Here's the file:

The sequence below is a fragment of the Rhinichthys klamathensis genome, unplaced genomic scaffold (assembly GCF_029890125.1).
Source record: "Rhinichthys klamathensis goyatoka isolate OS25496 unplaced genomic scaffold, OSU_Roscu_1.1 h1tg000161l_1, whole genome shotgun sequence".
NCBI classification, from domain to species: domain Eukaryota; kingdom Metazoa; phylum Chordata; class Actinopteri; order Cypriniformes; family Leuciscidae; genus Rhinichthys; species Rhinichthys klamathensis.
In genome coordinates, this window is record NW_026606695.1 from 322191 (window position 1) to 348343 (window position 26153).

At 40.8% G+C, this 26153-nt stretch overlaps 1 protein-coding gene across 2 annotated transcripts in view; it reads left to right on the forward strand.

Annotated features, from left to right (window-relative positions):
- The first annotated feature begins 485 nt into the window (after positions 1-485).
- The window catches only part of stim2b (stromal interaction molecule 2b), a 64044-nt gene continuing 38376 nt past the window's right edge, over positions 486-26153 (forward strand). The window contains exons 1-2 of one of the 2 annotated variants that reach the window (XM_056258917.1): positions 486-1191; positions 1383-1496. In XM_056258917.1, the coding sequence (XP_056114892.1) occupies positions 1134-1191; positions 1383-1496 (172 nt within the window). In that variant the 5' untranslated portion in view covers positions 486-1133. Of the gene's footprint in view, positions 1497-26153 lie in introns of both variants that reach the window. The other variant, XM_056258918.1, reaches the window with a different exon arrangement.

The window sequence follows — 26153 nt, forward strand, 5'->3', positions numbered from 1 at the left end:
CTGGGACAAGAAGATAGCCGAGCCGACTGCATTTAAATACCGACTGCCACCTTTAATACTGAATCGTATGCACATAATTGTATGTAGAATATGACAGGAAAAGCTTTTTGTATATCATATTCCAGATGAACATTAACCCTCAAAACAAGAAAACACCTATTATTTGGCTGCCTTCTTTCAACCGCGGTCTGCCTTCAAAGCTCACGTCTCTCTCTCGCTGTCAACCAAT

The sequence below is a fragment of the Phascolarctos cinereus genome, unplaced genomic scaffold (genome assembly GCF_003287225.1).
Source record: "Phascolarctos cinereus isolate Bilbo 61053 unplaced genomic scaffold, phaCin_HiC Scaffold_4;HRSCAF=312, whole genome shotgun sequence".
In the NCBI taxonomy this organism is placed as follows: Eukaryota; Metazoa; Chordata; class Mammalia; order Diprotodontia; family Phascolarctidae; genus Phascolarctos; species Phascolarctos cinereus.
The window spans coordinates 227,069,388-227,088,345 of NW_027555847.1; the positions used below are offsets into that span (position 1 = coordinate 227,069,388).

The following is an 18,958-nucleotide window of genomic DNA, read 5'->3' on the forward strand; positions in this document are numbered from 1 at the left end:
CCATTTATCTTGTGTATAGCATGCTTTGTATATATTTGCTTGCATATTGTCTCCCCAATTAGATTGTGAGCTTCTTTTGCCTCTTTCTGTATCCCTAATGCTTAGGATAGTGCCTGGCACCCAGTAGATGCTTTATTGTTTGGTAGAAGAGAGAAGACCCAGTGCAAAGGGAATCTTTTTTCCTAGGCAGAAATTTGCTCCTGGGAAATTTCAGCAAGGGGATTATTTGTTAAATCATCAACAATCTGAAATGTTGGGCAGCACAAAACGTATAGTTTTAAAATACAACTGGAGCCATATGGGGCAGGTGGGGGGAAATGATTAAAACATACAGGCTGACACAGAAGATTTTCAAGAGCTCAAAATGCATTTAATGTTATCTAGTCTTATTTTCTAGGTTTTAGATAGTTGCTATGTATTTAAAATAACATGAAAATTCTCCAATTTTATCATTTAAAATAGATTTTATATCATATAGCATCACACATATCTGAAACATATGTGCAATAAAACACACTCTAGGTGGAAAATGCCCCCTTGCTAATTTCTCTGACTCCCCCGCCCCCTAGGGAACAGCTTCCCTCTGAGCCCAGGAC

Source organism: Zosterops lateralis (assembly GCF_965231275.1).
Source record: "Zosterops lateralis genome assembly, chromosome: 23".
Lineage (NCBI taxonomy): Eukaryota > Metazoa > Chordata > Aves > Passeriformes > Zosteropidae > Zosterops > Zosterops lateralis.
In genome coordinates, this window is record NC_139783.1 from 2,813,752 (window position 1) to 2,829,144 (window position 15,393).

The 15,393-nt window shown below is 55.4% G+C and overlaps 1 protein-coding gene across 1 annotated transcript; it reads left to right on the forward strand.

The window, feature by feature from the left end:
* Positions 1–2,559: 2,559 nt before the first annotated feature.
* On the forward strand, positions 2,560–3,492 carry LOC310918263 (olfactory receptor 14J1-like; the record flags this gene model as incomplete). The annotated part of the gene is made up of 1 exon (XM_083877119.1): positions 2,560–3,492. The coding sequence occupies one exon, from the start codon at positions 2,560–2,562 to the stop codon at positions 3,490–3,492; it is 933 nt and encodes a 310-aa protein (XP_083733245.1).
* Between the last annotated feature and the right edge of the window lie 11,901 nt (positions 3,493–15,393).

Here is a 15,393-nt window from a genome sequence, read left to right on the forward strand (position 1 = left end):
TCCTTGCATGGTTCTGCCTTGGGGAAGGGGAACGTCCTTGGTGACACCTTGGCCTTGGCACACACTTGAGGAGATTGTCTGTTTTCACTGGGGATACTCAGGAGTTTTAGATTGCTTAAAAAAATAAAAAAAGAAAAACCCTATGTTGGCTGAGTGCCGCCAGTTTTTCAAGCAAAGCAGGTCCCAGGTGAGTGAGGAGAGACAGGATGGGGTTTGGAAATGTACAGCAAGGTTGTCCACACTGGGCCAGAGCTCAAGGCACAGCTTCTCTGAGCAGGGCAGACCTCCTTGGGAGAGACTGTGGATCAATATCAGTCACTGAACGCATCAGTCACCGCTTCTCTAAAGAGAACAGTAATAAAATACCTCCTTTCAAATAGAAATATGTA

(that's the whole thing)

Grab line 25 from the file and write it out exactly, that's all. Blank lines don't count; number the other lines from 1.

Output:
* Between the last annotated feature and the right edge of the window lie 11,901 nt (positions 3,493–15,393).